Ruth Witt-Diamant was a professor at San Francisco State University from 1931. She founded and was the first director of the SFSU Poetry Center in 1954. In her later years, after she retired at age 65, she traveled and taught English poetry at Tokyo University in Japan, becoming a good friend of the Tokugawa family and especially Mrs. Tokugawa. She met Mrs. Tokugawa at a party she attended at the English Embassy in Tokyo, with her friends in the diplomatic service, the McAlpines. She also went on a pilgrimage to Mt. Fuji with Mrs. Tokugawa and her poems, written at the nightly stops, are now held by her son, Stephen Witt Diamant.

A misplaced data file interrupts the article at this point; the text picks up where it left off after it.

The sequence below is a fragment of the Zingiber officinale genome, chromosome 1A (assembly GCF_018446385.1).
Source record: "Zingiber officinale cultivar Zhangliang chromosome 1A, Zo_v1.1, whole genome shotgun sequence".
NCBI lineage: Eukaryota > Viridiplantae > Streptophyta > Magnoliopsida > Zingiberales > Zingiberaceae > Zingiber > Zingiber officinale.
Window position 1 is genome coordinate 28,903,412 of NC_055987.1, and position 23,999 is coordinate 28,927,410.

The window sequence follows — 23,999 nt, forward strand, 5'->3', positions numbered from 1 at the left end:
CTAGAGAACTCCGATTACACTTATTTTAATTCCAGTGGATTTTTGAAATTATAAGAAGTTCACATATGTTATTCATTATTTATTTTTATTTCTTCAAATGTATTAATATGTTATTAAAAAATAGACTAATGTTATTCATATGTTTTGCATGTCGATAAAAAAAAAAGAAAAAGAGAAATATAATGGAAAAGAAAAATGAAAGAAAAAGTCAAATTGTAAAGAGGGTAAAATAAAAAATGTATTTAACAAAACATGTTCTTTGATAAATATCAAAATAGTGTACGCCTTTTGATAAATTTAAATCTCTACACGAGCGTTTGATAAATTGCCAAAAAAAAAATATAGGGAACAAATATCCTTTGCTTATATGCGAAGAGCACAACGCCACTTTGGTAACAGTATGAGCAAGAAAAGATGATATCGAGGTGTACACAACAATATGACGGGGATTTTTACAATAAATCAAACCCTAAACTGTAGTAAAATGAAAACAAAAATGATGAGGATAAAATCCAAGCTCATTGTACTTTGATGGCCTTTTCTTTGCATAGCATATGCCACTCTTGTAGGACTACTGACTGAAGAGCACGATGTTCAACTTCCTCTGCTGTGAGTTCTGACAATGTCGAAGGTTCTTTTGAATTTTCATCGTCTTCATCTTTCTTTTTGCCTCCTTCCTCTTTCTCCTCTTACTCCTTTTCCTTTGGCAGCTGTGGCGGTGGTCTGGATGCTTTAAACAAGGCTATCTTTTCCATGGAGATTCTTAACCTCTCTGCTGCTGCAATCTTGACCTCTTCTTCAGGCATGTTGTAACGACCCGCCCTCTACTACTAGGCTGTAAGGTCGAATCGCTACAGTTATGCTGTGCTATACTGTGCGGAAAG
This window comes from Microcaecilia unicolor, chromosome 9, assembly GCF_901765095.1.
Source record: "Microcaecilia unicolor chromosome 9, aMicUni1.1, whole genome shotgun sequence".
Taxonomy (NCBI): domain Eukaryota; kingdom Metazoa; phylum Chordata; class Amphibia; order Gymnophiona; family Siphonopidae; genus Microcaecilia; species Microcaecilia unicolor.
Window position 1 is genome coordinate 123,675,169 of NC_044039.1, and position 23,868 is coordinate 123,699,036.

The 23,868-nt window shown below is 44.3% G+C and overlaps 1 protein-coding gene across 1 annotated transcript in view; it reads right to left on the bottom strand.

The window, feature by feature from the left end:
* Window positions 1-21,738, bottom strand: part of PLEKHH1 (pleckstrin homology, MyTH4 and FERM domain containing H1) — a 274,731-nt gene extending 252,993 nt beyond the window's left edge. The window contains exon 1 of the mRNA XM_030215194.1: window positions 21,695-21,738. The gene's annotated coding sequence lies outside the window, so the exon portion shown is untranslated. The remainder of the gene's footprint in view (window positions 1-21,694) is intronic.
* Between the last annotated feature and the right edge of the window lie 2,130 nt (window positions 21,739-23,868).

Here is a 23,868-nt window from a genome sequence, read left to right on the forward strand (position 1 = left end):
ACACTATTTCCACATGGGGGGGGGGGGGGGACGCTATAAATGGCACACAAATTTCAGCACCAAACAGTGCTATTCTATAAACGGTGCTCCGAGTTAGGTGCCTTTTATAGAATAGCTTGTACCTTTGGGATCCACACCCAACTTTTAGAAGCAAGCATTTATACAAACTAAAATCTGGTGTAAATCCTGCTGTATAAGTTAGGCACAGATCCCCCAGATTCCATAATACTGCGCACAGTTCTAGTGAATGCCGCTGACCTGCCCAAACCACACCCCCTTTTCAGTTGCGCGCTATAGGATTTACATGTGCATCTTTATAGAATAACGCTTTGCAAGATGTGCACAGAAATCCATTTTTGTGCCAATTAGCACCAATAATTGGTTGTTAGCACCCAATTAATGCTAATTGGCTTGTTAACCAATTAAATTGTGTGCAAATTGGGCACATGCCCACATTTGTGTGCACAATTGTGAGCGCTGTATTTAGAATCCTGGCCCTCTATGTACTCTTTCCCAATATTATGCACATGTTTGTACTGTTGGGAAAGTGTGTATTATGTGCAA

She hosted many famous poets in her guest room when she owned the house at 1520 Willard Street. Among the writers who slept here were Anaïs Nin, W. H. Auden, Elizabeth Bishop, James Broughton, Robert Lowell, Stephen Spender and Theodore Roethke, but probably the most famous was Dylan Thomas, a good and close friend of hers, who wrote some rather droll poems about the beer that "magically appeared" in Ruth's icebox.
The Ruth Witt-Diamant Poetry Prize is awarded in her name by San Francisco State University Poetry Center.
Notes and references
- Lois Silverstein, Ph.D. (2006). "UNDER THE CANOPY: WRITING IN THE CONSULTING ROOM". Seminars and Education Programs. Archived from the original on September 28, 2007. Retrieved 2006-10-04.